In one known ripening room, the palletized produce is stacked in a two tier arrangement to increase the quantity of produce that can be processed for a given amount of floor space.
A ripening room for controlling the ripening of fresh produce is provided. The ripening room includes a metal frame structure for positioning and supporting two rows of vertically spaced palletized produce units. The two rows are spaced apart to define a space therebetween. Tarp material is provided to cover the upper and front sides of the rows of produce to enclose the space between the rows. A plurality of blowers are mounted adjacent the space to draw air out and create a low pressure plenum. The ripening room is provided with an air handling unit to control the temperature of the air outside the enclosed space. As a result of the lower pressure in the enclosed space, air outside the enclosed space is drawn through the openings in the boxes into the enclosed space. In this manner, air circulation occurs uniformly through the boxes allowing careful control of the ripening of the produce therein.
According to one aspect of the invention, each row of palletized produce includes three separate tiers. This allows a substantially greater quantity of produce to be processed for given floor space.
According to another aspect of the invention, an automated tarp laying mechanism is provided to allow easy covering and uncovering of the rows of palletized produce with tarp material. Moreover, the floor of the ripening room is provided with concrete curbs that are tapered to guide lift trucks carrying palletized loads into the ripening room. The tapered curbs thereby reduce damage to the ripening room while produce is being loaded or unloaded.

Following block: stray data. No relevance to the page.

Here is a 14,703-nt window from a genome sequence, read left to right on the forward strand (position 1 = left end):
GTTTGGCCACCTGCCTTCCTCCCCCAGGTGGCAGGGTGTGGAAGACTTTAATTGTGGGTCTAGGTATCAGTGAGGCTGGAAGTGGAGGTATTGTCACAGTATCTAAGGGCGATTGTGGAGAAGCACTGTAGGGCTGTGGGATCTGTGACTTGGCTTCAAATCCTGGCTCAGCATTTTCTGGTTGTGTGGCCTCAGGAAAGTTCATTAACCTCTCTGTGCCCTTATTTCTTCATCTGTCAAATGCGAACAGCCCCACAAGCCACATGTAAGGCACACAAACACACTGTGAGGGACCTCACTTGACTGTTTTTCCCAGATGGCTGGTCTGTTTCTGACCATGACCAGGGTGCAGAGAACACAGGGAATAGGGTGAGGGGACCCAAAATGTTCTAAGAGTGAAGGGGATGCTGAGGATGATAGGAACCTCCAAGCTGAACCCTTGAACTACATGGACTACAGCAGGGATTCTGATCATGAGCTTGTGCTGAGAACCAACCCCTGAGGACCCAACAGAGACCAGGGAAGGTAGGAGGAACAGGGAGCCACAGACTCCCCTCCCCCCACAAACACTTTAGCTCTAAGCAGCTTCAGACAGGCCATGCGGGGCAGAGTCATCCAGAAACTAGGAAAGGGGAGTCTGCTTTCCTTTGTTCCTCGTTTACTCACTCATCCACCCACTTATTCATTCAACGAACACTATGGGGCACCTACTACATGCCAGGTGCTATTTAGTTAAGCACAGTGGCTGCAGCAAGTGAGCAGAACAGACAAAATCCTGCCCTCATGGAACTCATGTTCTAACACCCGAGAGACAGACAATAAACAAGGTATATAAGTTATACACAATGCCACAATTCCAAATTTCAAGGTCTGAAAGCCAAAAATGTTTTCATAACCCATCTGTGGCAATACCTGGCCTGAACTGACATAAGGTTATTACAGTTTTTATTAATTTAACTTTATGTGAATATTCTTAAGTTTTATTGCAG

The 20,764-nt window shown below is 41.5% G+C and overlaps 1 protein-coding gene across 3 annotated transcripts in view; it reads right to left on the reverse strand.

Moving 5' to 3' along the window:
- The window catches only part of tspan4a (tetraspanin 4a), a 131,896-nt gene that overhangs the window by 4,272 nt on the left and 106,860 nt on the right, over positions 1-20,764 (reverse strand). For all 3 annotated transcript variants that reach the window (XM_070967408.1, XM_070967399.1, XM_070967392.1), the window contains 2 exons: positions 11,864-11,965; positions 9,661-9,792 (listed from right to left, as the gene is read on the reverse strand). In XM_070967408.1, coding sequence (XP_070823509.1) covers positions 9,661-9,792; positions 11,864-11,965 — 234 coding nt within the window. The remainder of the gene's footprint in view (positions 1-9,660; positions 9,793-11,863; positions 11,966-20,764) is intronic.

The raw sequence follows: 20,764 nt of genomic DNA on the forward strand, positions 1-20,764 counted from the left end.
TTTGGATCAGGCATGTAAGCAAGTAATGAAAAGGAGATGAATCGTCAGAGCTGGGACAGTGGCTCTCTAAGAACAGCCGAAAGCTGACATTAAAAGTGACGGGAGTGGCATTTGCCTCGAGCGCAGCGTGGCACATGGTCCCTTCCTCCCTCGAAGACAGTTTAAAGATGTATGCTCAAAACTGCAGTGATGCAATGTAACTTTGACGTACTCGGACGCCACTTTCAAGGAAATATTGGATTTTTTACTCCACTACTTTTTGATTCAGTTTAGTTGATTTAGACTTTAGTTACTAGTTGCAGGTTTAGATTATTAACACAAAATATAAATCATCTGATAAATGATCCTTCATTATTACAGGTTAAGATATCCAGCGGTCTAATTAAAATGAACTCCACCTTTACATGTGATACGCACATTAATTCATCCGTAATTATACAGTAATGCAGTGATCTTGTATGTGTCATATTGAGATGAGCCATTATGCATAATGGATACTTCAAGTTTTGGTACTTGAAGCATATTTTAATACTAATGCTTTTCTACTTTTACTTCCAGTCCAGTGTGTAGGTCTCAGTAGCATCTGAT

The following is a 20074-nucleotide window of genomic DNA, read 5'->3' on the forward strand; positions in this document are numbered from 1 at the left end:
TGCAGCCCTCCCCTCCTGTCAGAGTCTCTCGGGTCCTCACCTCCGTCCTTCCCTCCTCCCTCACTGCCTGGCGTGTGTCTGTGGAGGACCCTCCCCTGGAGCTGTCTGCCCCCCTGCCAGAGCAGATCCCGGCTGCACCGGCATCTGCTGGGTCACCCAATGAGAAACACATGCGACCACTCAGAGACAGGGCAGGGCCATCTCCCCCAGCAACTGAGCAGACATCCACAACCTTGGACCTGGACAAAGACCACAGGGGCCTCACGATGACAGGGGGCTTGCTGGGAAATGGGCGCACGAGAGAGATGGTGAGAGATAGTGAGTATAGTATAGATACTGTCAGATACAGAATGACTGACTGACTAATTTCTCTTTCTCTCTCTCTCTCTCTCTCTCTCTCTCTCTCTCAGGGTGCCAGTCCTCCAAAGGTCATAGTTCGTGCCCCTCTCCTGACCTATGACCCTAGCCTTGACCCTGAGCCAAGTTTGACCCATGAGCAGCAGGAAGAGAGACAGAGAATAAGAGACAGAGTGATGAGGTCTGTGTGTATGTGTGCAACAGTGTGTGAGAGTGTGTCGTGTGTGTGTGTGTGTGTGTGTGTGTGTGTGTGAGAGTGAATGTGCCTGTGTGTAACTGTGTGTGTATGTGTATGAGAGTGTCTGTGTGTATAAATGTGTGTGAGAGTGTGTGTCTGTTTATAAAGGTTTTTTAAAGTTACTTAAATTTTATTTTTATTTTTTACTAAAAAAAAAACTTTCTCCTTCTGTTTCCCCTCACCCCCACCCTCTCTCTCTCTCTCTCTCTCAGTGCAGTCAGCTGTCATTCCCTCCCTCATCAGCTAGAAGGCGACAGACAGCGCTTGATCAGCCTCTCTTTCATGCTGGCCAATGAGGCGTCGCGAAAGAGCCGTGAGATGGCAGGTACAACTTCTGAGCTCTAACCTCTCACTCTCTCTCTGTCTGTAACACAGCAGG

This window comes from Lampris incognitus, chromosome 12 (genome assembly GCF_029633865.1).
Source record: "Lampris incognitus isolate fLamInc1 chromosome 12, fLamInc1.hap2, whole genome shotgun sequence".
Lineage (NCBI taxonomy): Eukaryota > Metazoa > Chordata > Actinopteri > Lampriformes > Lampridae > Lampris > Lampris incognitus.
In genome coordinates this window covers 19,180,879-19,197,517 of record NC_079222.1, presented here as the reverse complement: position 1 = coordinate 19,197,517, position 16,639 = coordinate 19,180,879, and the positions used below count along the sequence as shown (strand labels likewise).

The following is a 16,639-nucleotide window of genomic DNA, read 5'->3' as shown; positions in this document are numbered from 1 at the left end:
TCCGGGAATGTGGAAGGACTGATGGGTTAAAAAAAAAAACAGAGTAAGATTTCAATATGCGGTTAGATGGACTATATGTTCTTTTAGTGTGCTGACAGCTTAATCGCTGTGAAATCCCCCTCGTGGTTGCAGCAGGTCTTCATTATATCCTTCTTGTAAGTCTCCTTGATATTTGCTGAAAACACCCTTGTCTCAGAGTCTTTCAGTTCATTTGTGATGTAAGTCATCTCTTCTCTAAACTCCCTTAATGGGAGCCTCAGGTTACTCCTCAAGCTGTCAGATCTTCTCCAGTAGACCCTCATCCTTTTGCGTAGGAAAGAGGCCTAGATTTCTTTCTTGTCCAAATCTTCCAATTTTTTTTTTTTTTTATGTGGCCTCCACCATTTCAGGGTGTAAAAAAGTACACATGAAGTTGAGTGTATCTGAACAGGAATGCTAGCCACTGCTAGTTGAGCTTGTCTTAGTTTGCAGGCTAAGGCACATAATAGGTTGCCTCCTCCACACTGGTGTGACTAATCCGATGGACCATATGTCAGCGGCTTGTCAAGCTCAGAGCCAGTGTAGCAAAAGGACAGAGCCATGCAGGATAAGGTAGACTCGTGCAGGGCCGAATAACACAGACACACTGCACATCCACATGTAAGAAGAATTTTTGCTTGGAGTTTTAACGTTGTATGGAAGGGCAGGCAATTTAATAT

According to another aspect of the invention, support rails are provided with rollers to allow easy insertion and removal of palletized loads in the upper and middle tiers. The support rails are also flared at their front ends to guide palletized loads as they are loaded on the support rails.
According to yet another aspect of the invention, a portion of the frame support structure comprises a series of spaced apart support frames. This enables tarp coverage of produce even when only a portion of the ripening room is filled with palletized produce loads.
FIG. 1 is a perspective view of a ripening room in accordance with the present invention with parts of the outer walls broken away to illustrate the arrangement of palletized produce loads within the room.
FIG. 2 is a side view of a middle support structure, which forms part of the frame structure of the ripening room shown in FIG. 1.
FIG. 3 is a top view of the ripening room floor, showing guide curbs in accordance with the invention.
FIG. 4 is a perspective view of the ripening room shown in FIG. 1 with a tarp covering the produce loads.
FIG. 5 is a side view of a tarp laying mechanism for covering the produce loads with the tarp in accordance with the invention.
FIG. 6 is a perspective view of a tarp box, which forms part of the tarp laying mechanism shown in FIG. 5.
FIG. 7 is a perspective view of a tarp extender, which also forms part of the tarp laying mechanism shown in FIG. 5.
FIGS. 8-10 are views of support rails in accordance with the present invention.
FIG. 1 illustrates a ripening room according to the present invention and generally indicated by reference numeral 10. The ripening room 10 includes a floor 12, rear wall 14, ceiling 16, sidewalls 18 and a front wall 20. The front wall 20 is provided with a pair of doors 22 (only one shown), which can be opened to remove or insert produce in the room 10, as required. The walls, doors and ceiling 14, 18, 20, 22, 16 are insulated and form a generally tight gas chamber for the treatment of produce, as will appear.